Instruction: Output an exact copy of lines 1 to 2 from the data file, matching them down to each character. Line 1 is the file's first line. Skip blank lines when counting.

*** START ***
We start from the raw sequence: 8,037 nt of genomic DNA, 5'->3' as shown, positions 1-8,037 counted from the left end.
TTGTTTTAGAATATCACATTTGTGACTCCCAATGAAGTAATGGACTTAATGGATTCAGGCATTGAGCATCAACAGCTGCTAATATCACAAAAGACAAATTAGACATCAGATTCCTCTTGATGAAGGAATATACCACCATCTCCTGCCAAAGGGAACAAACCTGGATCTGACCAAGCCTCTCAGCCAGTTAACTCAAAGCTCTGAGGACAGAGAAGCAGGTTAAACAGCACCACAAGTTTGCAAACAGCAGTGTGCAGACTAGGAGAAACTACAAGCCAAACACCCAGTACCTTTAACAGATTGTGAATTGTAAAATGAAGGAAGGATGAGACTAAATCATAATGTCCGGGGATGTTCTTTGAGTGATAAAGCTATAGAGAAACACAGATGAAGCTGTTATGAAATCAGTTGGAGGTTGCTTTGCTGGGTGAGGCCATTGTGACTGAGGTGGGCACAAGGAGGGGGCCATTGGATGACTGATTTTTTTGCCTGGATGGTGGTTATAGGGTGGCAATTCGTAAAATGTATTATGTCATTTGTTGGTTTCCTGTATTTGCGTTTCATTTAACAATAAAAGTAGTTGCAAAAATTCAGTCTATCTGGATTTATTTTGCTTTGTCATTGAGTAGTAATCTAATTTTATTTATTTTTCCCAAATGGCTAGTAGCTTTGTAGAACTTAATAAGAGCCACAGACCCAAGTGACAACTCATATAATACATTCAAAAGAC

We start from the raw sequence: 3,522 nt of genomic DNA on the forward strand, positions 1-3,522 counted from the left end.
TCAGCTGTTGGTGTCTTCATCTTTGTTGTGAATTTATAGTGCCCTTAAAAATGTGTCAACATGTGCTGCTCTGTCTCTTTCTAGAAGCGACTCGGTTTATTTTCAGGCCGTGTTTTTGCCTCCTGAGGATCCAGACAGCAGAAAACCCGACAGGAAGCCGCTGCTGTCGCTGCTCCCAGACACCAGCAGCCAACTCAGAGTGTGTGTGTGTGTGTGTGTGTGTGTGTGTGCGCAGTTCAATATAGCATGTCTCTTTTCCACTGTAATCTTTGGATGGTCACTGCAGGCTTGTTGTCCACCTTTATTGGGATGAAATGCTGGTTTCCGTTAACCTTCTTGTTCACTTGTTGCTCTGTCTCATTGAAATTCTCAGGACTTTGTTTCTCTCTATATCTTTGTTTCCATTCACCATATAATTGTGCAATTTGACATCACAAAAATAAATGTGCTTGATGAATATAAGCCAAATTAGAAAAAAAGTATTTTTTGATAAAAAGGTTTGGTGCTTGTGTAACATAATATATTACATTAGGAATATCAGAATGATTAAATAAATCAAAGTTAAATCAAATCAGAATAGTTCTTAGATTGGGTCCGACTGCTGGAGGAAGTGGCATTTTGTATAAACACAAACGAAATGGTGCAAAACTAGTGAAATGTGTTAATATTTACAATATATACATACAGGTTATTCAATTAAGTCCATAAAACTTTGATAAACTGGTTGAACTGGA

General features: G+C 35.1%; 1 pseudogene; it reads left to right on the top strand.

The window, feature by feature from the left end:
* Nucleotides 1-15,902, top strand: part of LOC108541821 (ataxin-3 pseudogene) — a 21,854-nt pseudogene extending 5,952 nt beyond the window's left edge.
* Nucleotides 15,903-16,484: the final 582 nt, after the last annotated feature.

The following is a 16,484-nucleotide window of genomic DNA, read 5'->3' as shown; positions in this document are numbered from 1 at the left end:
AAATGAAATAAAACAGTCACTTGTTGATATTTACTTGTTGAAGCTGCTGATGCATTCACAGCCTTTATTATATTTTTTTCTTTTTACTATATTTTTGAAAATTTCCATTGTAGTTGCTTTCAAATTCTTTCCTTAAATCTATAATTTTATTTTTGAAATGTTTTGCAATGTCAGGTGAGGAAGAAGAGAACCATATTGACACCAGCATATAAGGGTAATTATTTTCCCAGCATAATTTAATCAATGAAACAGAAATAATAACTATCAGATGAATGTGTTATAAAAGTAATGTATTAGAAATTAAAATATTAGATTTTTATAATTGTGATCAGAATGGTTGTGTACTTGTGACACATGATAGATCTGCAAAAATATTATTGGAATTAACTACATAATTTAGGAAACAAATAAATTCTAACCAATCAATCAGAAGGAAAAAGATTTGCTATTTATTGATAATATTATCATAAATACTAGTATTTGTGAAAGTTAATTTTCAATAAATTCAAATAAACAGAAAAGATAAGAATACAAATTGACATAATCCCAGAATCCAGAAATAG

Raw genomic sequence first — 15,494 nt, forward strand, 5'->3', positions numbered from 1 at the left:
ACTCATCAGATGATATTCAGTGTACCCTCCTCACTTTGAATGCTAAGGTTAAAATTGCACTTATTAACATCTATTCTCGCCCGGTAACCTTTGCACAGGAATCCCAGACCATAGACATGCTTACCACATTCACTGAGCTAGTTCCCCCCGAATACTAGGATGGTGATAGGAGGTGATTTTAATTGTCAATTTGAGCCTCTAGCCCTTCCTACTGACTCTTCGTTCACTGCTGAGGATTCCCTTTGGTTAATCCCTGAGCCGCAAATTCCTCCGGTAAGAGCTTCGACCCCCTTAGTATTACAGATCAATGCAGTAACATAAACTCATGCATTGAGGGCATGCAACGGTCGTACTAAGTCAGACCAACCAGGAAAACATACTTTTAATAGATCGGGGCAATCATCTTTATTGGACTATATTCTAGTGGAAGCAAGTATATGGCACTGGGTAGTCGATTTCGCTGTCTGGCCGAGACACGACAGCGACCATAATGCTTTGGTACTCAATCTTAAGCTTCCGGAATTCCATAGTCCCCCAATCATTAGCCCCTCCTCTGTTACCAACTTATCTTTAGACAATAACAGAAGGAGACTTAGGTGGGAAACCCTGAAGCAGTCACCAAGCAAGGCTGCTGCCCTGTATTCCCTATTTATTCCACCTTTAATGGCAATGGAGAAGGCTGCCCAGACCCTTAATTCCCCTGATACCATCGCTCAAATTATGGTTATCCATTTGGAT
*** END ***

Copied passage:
We start from the raw sequence: 8,037 nt of genomic DNA, 5'->3' as shown, positions 1-8,037 counted from the left end.
TTGTTTTAGAATATCACATTTGTGACTCCCAATGAAGTAATGGACTTAATGGATTCAGGCATTGAGCATCAACAGCTGCTAATATCACAAAAGACAAATTAGACATCAGATTCCTCTTGATGAAGGAATATACCACCATCTCCTGCCAAAGGGAACAAACCTGGATCTGACCAAGCCTCTCAGCCAGTTAACTCAAAGCTCTGAGGACAGAGAAGCAGGTTAAACAGCACCACAAGTTTGCAAACAGCAGTGTGCAGACTAGGAGAAACTACAAGCCAAACACCCAGTACCTTTAACAGATTGTGAATTGTAAAATGAAGGAAGGATGAGACTAAATCATAATGTCCGGGGATGTTCTTTGAGTGATAAAGCTATAGAGAAACACAGATGAAGCTGTTATGAAATCAGTTGGAGGTTGCTTTGCTGGGTGAGGCCATTGTGACTGAGGTGGGCACAAGGAGGGGGCCATTGGATGACTGATTTTTTTGCCTGGATGGTGGTTATAGGGTGGCAATTCGTAAAATGTATTATGTCATTTGTTGGTTTCCTGTATTTGCGTTTCATTTAACAATAAAAGTAGTTGCAAAAATTCAGTCTATCTGGATTTATTTTGCTTTGTCATTGAGTAGTAATCTAATTTTATTTATTTTTCCCAAATGGCTAGTAGCTTTGTAGAACTTAATAAGAGCCACAGACCCAAGTGACAACTCATATAATACATTCAAAAGAC